Do you have a chair or couch that needs recovering? Read on for some pointers on choosing the best-suited material for the job…
Colour – This can make a strong impact in many ways, so ask yourself what kind of mood you want to create in the room. For instance, a light-coloured fabric used on large furniture in a small room can make the space look bigger than it is. Similarly, it’s best to avoid a very bold colour on pieces in a small room. Neutral hues are generally the safest best. Also, try pairing furniture that’s been upholstered in a solid colour with cushions, rugs and more in either contrasting or complementary colours and patterns. Sticking to trends can prove costly, as these change often; rather pick a colour you can live with long term. And avoid delicately-coloured fabrics around animals and children.
Style – Choose a fabric that complements the piece of furniture you want to cover, as well as the look and feel of your space. Some fabrics appear casual, while others look more formal. For a safe bet, match a more ‘traditional’ fabric with classic furniture, and pair modern fabrics with contemporary furniture. Or mix and match fabrics for a bit of a twist if it suits your particular taste and personality.
Durability – Does your room get a lot of sun? Are there pets on the furniture? Do you have small children? Does anyone suffer from allergies? This will all influence the type of upholstery fabric you choose. Woven patterns tend to hold up longer than printed ones, as do higher thread counts and tight weaves. As a rule, denser fabric lasts longer. Steer clear of printed and heavily textured fabrics that wear out in spots where you sit most often. Furniture pieces that are subjected to daily wear and tear need to be covered in tough, durable fabrics – distressed leather and stain-resistant fabrics are great for little people and pets; something like silk, not so much. Slipcovers that can be put in the wash can also offer a solution in this department. Avoid natural fabrics like cotton and linen if your furniture is going to be placed somewhere in direct sunlight, as they fade over time.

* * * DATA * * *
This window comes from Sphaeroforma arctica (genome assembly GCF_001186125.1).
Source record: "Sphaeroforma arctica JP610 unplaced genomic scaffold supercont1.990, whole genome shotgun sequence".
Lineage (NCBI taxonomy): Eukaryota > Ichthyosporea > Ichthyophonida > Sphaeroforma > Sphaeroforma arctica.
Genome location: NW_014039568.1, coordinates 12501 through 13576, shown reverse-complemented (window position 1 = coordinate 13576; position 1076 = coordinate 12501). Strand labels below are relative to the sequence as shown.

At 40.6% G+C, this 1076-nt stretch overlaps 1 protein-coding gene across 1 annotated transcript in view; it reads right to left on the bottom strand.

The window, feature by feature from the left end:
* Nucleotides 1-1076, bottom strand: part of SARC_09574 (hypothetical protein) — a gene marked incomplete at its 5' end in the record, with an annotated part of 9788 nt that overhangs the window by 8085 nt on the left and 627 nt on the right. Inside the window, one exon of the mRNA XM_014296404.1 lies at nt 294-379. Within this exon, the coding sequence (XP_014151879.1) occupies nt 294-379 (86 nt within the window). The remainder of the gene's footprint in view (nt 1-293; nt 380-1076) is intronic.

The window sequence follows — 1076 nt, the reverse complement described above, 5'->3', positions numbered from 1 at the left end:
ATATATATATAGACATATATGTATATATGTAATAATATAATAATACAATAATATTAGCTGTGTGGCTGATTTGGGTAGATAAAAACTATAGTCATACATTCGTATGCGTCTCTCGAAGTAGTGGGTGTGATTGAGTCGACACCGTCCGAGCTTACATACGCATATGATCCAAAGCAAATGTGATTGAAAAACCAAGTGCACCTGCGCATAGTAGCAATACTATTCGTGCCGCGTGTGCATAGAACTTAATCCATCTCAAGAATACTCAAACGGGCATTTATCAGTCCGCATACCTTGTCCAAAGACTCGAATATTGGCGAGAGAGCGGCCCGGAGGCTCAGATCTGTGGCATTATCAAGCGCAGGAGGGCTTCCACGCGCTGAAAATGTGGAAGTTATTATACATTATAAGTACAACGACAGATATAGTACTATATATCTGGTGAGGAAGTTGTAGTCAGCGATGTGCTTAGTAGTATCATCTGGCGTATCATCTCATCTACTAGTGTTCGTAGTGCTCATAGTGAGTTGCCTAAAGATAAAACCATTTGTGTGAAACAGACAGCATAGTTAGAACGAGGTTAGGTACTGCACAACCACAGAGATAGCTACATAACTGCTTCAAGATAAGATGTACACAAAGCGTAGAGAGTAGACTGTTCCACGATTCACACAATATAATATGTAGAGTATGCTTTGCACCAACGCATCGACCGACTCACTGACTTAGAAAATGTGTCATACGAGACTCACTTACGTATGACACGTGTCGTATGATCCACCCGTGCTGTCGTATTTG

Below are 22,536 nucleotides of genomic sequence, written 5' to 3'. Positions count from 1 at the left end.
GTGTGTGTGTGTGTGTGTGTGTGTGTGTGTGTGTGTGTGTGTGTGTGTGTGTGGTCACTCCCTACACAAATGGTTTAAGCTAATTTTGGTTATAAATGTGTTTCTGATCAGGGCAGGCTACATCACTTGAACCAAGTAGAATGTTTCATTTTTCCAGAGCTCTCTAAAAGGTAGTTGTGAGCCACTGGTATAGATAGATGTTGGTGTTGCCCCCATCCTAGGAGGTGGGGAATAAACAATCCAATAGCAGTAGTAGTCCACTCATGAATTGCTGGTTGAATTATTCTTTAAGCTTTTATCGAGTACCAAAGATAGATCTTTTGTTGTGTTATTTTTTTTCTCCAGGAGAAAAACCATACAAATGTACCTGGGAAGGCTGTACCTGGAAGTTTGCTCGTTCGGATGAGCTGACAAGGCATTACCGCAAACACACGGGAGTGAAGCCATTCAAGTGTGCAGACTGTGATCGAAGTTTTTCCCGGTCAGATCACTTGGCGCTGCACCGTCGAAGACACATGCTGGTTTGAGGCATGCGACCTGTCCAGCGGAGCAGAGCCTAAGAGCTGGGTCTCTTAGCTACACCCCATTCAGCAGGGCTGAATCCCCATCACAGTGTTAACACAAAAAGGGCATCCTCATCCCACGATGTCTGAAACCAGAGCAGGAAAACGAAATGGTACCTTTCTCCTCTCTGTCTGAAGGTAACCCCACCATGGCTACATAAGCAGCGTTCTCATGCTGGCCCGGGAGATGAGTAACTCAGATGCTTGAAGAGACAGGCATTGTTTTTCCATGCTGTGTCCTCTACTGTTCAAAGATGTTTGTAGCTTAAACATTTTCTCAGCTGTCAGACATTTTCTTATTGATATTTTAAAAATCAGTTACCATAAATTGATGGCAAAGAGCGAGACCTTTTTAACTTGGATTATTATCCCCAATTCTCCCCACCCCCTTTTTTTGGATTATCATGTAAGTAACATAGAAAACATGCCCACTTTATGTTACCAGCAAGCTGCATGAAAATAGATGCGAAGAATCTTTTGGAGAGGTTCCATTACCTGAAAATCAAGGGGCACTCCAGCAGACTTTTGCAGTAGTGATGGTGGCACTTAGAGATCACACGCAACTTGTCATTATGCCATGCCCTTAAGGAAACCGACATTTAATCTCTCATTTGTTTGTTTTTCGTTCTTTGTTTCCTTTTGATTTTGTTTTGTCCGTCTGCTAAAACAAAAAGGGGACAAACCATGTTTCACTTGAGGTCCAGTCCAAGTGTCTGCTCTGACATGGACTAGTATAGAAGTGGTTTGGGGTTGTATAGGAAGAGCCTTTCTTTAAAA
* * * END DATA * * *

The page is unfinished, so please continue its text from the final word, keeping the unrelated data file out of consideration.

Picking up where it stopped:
More hints and tips
• Avoid large patterns on a small piece of furniture.
• Choose patterns that will accentuate the shape of your furniture. For instance, stripes would look great on a tall and sleek, upright chair, while florals would work better on more rounded pieces.
• Focus on comfort and quality above all else – it will only look as good as it feels.
• Compare similar fabrics when comparing thread counts. The fabric with the higher thread count will likely wear better and is more likely to resist dirt and stains. Open weaves allow dirt and liquids to penetrate into the fibres, while tightly-woven fabrics will keep spills on the surface so they’re easier to clean.
• When using patterned fabric, be sure to line the prints up all over the piece. From a distance it should look as though only one piece of fabric is covering the entire chair or couch.
• Take note of how much maintenance the fabric will need over time before you commit.